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George Lucas

Dee Yun Dee Yun: (contact-deleteme[at]-deleteme-direman [dot] com) 2007-07-13 04:41:47

George Lucas Hates You

I've been organizing my DVDs, and it made me realize just how much Star Wars has pained my video purchases. Back in the VHS era of 1995, when George Lucas declared the "last chance to own the original trilogy", I broke down and paid extra for the higher SKU letter-boxed HiFi version. I was happy with this purchase; Lucas hadn't gone crazy yet. My overall Star Wars experience had only been enhanced by cool video games like Dark Forces and Tie Fighter.

I dutifully watched the Special Edition releases in the theater, and even suffered the first two prequel flicks in the theater. I purchased the Special Edition DVDs, to discover that they'd been even further Special-ificated. Swapping in Hayden Christensen as the spectral Anakin Skywalker at the end of Return of the Jedi was the last straw. I've gone on record as labeling the prequel films as non-canonical fan fiction, in order to preserve my enjoyment of the real Star Wars films, and this invasion was the last straw.

And then, the most recent incident of Lucas flipping me the bird: he released the original versions of Star Wars on DVD. At this point, I'm just so jaded, I don't want to give him any more of my money. Maybe I'll just transfer my old VHS copies to digital format.

I think my enjoyment of Star Wars material will henceforth be limited to video gaming. Sure there have been clunkers, but standouts like Rogue Squadron II, Lego Star Wars II, and particularly Knights of the Old Republic (which is as good as the best of Star Wars material) are well worth the investment. What I want are:

1) A remake of Tie Fighter on the Xbox 360 focused on multiplayer over Live. Zipping around in an Interceptor dogfighting player controlled A-Wings in a massive furball would rock like no other.

2) A lightsaber fighting game on the Wii. You press a button on the Wii controller and it ignites with a sizzling PTSZZZH. Every movement you make with it then gets translated motion for motion onscreen accompanied by WOAHRRN-HMZZZZ noises. This is the game the Wii was made for. I'd even put up with entering those ridiculous friend codes to duel my buddies.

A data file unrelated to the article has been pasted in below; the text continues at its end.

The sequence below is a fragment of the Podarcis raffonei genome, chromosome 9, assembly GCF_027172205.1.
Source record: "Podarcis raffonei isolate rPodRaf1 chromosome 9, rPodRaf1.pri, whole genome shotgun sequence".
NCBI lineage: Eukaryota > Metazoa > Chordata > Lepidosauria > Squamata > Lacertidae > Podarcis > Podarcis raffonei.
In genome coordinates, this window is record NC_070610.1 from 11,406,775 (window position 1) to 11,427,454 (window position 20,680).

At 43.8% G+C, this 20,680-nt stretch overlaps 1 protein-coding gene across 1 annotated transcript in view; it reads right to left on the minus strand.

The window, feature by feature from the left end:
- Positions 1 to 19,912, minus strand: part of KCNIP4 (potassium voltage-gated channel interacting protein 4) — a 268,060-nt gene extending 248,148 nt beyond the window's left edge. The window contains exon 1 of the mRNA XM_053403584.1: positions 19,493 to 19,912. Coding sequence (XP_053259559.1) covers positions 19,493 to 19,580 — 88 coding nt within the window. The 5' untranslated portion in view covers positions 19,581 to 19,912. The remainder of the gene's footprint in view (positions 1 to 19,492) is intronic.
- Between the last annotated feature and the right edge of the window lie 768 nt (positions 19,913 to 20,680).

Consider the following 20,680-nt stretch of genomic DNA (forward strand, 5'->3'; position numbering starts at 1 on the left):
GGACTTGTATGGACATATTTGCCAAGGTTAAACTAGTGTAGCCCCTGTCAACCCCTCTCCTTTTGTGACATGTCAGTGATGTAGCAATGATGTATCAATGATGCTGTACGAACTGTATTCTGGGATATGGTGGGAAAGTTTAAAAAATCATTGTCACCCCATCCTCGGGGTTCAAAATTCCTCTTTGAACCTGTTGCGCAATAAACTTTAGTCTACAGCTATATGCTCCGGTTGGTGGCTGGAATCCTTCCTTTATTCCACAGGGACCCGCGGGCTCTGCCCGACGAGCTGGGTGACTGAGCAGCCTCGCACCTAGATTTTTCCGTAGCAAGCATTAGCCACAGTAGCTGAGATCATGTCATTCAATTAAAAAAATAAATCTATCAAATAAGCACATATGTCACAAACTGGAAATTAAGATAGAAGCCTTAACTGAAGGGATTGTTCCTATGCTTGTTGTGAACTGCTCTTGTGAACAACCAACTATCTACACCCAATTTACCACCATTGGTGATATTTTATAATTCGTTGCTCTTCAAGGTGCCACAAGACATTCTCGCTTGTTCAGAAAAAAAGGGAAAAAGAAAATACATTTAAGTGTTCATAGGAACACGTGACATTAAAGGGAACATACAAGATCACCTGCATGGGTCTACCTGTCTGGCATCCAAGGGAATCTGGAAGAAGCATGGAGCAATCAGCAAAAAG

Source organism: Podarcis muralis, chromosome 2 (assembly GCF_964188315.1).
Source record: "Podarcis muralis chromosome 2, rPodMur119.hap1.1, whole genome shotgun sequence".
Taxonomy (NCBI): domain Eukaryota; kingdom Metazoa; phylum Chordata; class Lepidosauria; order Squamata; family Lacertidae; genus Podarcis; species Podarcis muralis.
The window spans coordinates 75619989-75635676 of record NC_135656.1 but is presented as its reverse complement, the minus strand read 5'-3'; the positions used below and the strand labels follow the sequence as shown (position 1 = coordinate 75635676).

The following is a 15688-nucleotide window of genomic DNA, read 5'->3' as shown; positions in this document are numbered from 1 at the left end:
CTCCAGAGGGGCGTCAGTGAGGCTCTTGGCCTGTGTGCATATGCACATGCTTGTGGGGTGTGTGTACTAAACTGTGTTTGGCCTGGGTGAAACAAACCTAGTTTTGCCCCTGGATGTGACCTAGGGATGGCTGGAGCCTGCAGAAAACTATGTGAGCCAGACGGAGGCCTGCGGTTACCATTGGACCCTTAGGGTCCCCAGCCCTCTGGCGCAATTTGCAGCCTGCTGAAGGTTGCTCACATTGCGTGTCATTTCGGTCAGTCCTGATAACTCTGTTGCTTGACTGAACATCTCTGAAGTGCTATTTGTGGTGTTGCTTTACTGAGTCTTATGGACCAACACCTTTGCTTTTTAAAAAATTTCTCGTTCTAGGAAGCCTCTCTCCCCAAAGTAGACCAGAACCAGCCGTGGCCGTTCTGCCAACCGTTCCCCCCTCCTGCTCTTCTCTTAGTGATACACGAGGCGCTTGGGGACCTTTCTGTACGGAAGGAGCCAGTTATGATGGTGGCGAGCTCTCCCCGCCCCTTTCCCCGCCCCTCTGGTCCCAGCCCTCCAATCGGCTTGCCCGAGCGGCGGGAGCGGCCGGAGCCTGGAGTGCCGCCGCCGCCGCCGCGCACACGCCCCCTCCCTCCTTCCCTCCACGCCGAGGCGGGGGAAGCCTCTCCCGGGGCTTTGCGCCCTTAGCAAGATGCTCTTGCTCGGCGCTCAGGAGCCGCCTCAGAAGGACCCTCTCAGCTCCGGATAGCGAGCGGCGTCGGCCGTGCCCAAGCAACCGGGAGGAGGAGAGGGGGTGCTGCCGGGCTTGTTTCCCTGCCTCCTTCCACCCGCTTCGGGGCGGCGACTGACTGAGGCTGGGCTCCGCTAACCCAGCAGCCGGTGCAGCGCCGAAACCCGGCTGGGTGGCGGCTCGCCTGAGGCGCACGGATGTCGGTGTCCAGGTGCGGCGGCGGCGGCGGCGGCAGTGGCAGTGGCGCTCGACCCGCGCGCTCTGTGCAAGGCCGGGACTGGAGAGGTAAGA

Speaking of the Wii, I've already railed against its library consisting of shitty ports with Wii motion control "waggle" tacked on. I pretty much hate my Wii, because of all the promises it made. It's like settling for a homely and personality-less wife, in return for the promise of exceptional culinary and erotic skills, only to discover that she's simply ugly and boring.

I tried out Resident Evil 4, yet another port with tacked on waggle. I gave it a chance only because it was arguably the best game on the GameCube, and was my runner up for Direman Press Game of the Year back in 2005.

My initial reaction was, "ugh, the graphics are dated." After playing next-gen games in HD, staring at visuals the original Xbox could easily handle is disappointing in a new release on a brand new console. This lack isn't noticeable on Wii titles that are cartoonish in nature, but in an ultra-detailed hyper-realistic looking game like RE4, the Wii just doesn't pull through.

Undaunted, I kept playing, because the game itself felt like returning to an old favorite book or film. It's still phenomenal and the tense, gripping gameplay holds up as "next-gen". The art direction is so moody and engrossing that the technical limitations of the Wii ultimately aren't important. All the normal-mapping and specular lighting in the world doesn't mean spit compared to brilliant artistic direction. I wish the audio were in 5.1 digital as opposed to the faux ProLogic surround, but again, the inherent design work is top notch, enveloping you into the game world.

Finally, I grew to appreciate the Wii controls. RE4 depends on the ability to strike specific targets of enemies, such as shooting their ankles to drop them to the ground. The motion control was as precise as any lightgun game, making the whole experience a joy as opposed to fumbling around with the old clumsy GameCube stick. The only control issue I have is the lack of a way to strafe. This is the last vestige of the ancient, clunky, tank-like original Resident Evil controls.

Resident Evil 4: Wii Edition also includes all of the bonus material that appeared on the shoddy PlayStation 2 port, at a budget price. Not only is this a meaty, lengthy game, the replay factor is off the charts for a single player experience. If you own a Wii, you pretty much have to pick up this game. Even if you've played it before, it's worth another run through or two. Resident Evil 4 is not only the best in the series, but a Hall of Fame caliber landmark title, and the Wii Edition is the definitive version of it.

Resident Evil 4: Wii Edition - Rank S (Considered dropping it to A for being a ported rerelease, but for once the Wii motion control actually enhances the product.)

Now Playing - Rockstar Games Presents Table Tennis (360)

Xbox Live Gamertag - Vawce

(Heh, I called a Wii game meaty and lengthy.)

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